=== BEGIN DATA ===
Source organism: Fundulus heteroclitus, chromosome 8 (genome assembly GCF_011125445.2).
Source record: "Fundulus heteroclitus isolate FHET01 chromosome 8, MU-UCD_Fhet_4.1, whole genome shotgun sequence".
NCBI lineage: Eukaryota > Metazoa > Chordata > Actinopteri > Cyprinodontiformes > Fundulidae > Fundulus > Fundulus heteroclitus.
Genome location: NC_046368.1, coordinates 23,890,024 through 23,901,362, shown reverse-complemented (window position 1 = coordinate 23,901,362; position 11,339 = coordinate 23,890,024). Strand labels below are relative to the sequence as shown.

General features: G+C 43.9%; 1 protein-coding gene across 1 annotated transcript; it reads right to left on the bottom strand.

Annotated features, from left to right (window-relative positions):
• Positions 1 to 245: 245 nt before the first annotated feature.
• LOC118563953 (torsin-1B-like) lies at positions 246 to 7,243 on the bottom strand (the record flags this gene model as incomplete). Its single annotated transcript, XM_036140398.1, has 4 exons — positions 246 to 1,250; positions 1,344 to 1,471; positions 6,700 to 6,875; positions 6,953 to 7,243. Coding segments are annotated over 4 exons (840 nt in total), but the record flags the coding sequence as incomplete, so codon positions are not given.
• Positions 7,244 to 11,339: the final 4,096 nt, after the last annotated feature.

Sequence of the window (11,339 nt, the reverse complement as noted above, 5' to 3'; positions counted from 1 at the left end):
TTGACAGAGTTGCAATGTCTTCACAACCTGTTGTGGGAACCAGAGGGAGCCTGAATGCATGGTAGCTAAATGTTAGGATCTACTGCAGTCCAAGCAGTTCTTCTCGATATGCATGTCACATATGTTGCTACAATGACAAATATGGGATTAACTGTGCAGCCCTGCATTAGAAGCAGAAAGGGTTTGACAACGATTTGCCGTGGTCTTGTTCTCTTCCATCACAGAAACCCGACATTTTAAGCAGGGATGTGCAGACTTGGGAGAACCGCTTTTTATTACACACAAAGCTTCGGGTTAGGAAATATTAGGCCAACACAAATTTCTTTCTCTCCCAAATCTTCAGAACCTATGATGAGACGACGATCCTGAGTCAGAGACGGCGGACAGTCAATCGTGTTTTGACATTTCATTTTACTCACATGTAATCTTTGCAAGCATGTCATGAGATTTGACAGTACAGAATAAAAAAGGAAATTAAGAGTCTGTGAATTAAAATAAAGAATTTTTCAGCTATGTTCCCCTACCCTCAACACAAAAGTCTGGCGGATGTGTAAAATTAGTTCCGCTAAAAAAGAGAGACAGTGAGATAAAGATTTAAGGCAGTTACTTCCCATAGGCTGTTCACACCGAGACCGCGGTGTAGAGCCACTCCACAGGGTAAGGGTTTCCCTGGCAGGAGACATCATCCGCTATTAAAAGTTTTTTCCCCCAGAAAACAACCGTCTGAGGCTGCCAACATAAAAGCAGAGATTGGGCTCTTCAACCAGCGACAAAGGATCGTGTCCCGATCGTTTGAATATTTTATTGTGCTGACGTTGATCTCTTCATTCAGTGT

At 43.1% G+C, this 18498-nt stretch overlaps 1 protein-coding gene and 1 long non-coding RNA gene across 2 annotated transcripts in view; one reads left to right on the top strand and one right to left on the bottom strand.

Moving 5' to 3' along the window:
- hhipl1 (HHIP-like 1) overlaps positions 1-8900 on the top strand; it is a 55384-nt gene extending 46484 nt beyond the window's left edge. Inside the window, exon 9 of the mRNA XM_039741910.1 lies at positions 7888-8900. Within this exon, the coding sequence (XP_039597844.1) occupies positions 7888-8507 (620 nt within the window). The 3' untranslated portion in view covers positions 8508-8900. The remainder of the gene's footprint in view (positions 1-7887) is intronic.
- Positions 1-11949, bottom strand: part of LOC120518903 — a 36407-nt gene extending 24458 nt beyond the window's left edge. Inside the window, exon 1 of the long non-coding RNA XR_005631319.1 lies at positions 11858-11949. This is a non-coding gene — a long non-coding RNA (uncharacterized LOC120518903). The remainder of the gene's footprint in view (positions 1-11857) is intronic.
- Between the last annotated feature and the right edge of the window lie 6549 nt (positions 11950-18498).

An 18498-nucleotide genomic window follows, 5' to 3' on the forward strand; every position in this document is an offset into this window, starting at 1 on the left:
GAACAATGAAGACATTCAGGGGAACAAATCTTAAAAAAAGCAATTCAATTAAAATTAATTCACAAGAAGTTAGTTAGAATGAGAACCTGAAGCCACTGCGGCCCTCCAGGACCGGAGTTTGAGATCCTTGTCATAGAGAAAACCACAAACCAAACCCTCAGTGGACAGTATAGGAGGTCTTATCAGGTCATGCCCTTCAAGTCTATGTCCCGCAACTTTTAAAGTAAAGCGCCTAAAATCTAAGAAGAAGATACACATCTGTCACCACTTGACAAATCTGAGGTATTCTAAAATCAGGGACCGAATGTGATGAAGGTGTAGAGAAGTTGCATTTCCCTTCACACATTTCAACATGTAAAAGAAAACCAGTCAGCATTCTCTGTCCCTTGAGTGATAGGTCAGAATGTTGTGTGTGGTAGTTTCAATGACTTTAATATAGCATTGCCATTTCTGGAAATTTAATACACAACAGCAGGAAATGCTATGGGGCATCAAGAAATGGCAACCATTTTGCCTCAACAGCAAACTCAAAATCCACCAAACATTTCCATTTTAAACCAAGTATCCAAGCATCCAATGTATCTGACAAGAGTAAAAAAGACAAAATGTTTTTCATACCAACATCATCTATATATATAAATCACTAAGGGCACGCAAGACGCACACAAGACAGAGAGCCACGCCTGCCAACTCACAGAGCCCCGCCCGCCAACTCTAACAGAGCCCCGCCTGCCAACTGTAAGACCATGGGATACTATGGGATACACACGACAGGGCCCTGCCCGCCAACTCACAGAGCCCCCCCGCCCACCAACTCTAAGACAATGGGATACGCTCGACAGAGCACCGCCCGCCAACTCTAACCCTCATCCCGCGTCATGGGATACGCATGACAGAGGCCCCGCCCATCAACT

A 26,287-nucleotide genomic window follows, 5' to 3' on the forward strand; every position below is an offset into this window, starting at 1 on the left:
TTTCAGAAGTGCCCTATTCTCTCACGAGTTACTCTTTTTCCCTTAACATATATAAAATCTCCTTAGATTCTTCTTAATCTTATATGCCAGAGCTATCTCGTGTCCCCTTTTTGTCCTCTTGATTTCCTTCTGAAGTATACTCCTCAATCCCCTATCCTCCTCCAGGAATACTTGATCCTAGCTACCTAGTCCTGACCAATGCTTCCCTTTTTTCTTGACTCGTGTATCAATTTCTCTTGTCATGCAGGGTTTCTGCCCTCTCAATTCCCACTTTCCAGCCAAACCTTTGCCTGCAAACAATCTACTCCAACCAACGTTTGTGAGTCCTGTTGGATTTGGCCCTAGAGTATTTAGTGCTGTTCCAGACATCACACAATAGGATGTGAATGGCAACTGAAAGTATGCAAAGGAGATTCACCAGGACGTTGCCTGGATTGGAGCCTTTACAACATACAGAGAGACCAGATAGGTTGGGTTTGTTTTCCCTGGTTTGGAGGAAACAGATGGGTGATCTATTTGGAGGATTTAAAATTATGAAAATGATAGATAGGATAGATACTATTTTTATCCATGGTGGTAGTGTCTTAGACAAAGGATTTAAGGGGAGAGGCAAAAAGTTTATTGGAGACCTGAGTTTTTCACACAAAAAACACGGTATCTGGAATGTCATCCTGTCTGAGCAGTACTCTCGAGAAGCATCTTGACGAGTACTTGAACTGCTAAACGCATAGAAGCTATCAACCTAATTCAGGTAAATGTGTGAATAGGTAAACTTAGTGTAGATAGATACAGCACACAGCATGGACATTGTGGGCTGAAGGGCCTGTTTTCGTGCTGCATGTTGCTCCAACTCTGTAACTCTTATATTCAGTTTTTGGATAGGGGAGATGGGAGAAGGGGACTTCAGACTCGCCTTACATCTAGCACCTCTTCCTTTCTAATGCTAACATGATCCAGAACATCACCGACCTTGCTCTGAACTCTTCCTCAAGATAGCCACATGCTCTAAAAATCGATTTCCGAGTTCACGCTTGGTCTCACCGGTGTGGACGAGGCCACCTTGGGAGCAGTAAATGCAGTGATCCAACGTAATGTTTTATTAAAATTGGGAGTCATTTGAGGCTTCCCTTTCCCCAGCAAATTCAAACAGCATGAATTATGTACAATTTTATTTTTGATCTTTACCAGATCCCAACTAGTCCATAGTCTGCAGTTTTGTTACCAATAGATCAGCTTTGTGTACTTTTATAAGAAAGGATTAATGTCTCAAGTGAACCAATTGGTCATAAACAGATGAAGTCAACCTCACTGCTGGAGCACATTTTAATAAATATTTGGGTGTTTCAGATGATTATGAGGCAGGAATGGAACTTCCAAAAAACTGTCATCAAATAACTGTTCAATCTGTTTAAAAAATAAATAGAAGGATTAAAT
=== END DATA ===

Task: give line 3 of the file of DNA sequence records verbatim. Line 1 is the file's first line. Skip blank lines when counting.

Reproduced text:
NCBI lineage: Eukaryota > Metazoa > Chordata > Actinopteri > Cyprinodontiformes > Fundulidae > Fundulus > Fundulus heteroclitus.